In addition to the victims at the Tennessee correctional institute, approximately two dozen other victims were identified in 15 other states with the same PFGE pattern of Salmonella Heidelberg.

The CDC has also been investigating the 18-month long Salmonella Heidelberg outbreak linked to Foster Farms chicken, which began in March of 2013 and continued until at least July of 2014.

5. Salmonella Stanley Infections Linked to The Cultured Kitchen Raw Cashew Cheese

At least 17 victims of an outbreak of Salmonella Stanley have been reported in three states, including California (15), Nevada (1), and Wyoming (1). One-in-five of those victims was hospitalized. The CDC, using both epidemiological and trace-back investigative techniques, has identified contaminated raw cashew cheese produced by The Cultured Kitchen of West Sacramento, California as the source of this particular Salmonella Stanley outbreak.

6. Outbreak of Salmonella Infections Linked to Organic Sprouted Chia Powder

So far, nearly three dozen victims have been indentified in an outbreak of Salmonella Hartford, Salmonella Oranienburg, and Salmonella Newport, all linked to the consumption of Organic Sprouted Chia Powder. The Chia Powder was the common ingredient in the diet of 20 victims who tested positive for Salmonella Newport, 7 victims who tested positive for Salmonella Hartford, and 4 victims who tested positive for Salmonella Oranienburg.

The victims were identified over a largely diffuse geographical area, including 16 states and Canada. The 16 states include Arizona (1), California (4), Colorado (1), Connecticut (3), Florida (1), Illinois (2), Maryland (1), Massachusetts (1), Michigan (1), New York (7), Ohio (1), Rhode Island (1), Texas (2), Utah (1), Washington (1), and Wisconsin (3). Other victims have been identified in Canada. At least five of the U.S. victims have been hospitalized.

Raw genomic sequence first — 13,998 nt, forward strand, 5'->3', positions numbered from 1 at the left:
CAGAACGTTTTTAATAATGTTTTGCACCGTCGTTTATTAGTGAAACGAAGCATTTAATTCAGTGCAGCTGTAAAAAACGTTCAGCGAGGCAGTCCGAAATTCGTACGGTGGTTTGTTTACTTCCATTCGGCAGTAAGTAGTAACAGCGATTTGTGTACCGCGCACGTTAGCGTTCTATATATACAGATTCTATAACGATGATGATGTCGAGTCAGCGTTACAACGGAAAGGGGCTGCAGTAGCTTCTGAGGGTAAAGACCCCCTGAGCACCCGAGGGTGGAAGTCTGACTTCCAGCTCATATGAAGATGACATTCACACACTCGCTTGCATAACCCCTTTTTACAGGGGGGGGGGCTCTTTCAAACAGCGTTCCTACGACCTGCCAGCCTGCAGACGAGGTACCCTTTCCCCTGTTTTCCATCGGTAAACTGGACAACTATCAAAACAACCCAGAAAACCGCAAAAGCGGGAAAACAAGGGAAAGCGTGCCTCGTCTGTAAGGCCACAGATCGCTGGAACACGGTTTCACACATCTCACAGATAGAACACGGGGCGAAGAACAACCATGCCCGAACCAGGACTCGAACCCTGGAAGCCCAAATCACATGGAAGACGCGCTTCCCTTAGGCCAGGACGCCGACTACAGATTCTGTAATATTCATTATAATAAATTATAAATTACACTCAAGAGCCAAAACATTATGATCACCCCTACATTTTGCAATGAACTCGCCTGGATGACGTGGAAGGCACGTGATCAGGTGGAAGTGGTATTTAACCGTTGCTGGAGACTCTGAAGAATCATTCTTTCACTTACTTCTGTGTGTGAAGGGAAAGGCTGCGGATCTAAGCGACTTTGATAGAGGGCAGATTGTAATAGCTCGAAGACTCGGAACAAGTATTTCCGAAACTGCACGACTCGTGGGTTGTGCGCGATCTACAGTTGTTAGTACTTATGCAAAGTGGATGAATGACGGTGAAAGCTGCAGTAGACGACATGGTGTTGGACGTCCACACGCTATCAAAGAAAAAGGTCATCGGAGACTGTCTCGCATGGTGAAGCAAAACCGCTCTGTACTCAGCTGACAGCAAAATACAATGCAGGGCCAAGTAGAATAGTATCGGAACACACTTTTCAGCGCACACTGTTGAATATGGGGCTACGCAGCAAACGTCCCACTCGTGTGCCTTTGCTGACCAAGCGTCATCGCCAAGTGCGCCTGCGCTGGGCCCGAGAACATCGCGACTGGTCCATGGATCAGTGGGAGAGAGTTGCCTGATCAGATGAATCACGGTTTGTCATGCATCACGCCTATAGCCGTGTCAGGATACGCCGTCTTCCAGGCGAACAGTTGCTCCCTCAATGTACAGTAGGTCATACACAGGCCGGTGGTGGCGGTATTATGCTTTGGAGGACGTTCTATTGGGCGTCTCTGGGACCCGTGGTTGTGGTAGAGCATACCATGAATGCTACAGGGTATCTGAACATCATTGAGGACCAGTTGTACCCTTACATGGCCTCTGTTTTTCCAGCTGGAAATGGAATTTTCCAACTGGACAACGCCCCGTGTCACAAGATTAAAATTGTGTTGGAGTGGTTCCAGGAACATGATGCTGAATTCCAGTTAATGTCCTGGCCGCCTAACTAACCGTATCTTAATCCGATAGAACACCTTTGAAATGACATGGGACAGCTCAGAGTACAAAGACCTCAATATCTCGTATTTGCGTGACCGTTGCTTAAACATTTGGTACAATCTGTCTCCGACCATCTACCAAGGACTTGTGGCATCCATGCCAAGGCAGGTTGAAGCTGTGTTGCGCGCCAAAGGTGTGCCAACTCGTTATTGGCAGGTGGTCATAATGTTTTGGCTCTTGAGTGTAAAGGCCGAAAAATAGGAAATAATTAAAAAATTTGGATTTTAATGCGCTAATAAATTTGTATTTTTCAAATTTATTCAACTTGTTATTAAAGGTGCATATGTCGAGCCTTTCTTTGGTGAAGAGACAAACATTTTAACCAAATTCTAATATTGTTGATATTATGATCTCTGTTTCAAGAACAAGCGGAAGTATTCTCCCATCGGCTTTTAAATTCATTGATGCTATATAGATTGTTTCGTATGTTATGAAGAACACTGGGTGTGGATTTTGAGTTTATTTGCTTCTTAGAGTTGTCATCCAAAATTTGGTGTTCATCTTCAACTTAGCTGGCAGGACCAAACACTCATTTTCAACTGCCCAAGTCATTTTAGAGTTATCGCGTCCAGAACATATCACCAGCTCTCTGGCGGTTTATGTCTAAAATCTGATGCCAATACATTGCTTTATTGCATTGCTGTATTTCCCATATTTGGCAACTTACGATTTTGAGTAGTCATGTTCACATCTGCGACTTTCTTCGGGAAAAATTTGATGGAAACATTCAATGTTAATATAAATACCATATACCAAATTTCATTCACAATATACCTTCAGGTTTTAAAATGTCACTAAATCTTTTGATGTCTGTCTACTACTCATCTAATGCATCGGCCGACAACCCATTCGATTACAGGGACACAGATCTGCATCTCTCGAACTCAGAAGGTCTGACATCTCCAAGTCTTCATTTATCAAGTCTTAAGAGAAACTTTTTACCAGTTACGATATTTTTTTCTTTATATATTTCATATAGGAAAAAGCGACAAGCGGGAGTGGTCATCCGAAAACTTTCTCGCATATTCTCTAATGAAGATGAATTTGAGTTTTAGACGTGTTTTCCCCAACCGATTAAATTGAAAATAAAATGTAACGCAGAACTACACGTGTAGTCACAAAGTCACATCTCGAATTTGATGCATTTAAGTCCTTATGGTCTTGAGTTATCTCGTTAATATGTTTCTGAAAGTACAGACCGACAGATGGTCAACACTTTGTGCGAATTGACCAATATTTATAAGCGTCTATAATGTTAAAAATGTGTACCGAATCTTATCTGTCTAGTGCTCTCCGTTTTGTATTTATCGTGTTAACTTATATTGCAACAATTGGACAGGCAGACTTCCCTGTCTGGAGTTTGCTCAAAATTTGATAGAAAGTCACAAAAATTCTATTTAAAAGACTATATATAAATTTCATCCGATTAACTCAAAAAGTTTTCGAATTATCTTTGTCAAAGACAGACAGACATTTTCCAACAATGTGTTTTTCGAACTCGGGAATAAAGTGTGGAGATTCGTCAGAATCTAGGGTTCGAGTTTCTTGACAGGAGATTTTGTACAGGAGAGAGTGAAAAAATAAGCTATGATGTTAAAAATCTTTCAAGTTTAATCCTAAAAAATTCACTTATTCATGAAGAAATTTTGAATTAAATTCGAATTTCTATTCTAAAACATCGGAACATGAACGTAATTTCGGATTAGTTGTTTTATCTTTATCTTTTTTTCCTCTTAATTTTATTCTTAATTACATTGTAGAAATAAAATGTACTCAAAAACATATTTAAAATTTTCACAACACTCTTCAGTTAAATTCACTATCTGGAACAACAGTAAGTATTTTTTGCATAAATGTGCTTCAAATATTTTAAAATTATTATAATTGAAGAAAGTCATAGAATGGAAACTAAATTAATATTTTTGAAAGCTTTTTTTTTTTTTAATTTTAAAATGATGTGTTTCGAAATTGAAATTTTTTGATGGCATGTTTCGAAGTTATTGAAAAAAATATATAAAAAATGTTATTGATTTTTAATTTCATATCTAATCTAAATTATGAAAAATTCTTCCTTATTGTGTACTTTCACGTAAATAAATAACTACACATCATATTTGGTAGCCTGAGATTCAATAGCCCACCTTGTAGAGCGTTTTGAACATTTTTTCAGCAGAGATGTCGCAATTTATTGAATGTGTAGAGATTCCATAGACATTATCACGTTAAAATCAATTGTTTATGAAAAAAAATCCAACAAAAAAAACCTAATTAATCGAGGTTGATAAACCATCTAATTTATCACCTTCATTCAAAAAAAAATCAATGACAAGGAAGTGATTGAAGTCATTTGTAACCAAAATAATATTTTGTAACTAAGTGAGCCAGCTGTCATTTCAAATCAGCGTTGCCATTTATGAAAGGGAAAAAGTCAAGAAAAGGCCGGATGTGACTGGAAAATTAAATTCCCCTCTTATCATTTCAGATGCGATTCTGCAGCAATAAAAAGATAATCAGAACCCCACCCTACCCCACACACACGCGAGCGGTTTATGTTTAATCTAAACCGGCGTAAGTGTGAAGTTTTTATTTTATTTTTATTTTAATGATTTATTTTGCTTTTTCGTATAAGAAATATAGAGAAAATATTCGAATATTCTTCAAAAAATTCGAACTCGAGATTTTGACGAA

The CDC, using both epidemiological and trace-back investigative techniques, has identified organic sprouted Chia powder from various sources as the likely source of this three-strain salmonella outbreak.

7. Cyclosporiasis Outbreak Investigations Continue in 2014

Following a record year of Cyclospora cases in 2013, as of August 26, 2014 the CDC is reporting a total of 304 confirmed Cyclospora cases in the first 8 months of 2014, with at least 207 having no history of foreign travel to areas commonly hit by Cyclospora.

The victims come from Arkansas, California, Connecticut, Florida, Illinois, Maine, Maryland, Massachusetts, Michigan, Minnesota, Montana, Nebraska, Pennsylvania, New Jersey, New York (and New York City), Texas, Virginia, Wisconsin, and Washington – though a majority of those 207coming from Texas (133) and the majority being reported in July.

Cilantro has been identified in many of the Texas cases, but the source is unknown in many others.

8. Salmonella Braenderup Infections Linked to Nut Butter Manufactured by nSpired Natural Foods, Inc.

At least six victims have been identified in an outbreak of Salmonella Braenderup in five states since January 1, 2014, including Connecticut (1), Iowa (1), New Mexico (1), Tennessee (1), and Texas (2). The U.S. Food and Drug Administration (FDA) isolated and identified Salmonella Braenderup during inspections of the nSpired Natural Foods facilities in both February and July of 2014.

Thereafter, victims were linked to this strain of Salmonella Braenderup between July 15 and August 29, leading to a recall of the contaminated product. The FDA then issued a Form 483 Inspection Report in which it documented eight “observations,” or deficiencies, it made during an inspection. While investigators hope the outbreak is over, due to the long shelf-life of this product, other victims may still become ill if the product is not discarded.

*In the case of Cyclospora, no strain or serotype is indentified and so trace-back investigations attempt to identify a common source when traditional levels of infection are significantly surpassed.